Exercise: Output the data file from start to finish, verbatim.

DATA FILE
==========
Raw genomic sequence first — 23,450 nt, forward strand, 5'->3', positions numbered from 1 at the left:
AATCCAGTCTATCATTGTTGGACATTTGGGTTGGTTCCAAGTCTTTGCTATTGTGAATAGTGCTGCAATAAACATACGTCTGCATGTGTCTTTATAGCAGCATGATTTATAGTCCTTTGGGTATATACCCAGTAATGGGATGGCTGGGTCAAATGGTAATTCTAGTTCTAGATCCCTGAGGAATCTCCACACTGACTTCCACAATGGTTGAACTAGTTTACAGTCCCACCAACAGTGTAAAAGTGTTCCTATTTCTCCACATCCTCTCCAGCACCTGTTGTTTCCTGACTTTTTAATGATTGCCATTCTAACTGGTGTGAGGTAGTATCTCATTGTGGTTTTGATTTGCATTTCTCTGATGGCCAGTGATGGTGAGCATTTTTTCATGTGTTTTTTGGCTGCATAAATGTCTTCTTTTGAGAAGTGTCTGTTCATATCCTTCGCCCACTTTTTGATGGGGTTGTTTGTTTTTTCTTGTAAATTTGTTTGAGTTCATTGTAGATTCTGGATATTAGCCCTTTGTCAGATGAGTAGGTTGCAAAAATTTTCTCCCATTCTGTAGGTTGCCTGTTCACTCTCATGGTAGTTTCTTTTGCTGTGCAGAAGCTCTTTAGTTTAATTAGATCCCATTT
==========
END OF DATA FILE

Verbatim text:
Raw genomic sequence first — 23,450 nt, forward strand, 5'->3', positions numbered from 1 at the left:
AATCCAGTCTATCATTGTTGGACATTTGGGTTGGTTCCAAGTCTTTGCTATTGTGAATAGTGCTGCAATAAACATACGTCTGCATGTGTCTTTATAGCAGCATGATTTATAGTCCTTTGGGTATATACCCAGTAATGGGATGGCTGGGTCAAATGGTAATTCTAGTTCTAGATCCCTGAGGAATCTCCACACTGACTTCCACAATGGTTGAACTAGTTTACAGTCCCACCAACAGTGTAAAAGTGTTCCTATTTCTCCACATCCTCTCCAGCACCTGTTGTTTCCTGACTTTTTAATGATTGCCATTCTAACTGGTGTGAGGTAGTATCTCATTGTGGTTTTGATTTGCATTTCTCTGATGGCCAGTGATGGTGAGCATTTTTTCATGTGTTTTTTGGCTGCATAAATGTCTTCTTTTGAGAAGTGTCTGTTCATATCCTTCGCCCACTTTTTGATGGGGTTGTTTGTTTTTTCTTGTAAATTTGTTTGAGTTCATTGTAGATTCTGGATATTAGCCCTTTGTCAGATGAGTAGGTTGCAAAAATTTTCTCCCATTCTGTAGGTTGCCTGTTCACTCTCATGGTAGTTTCTTTTGCTGTGCAGAAGCTCTTTAGTTTAATTAGATCCCATTT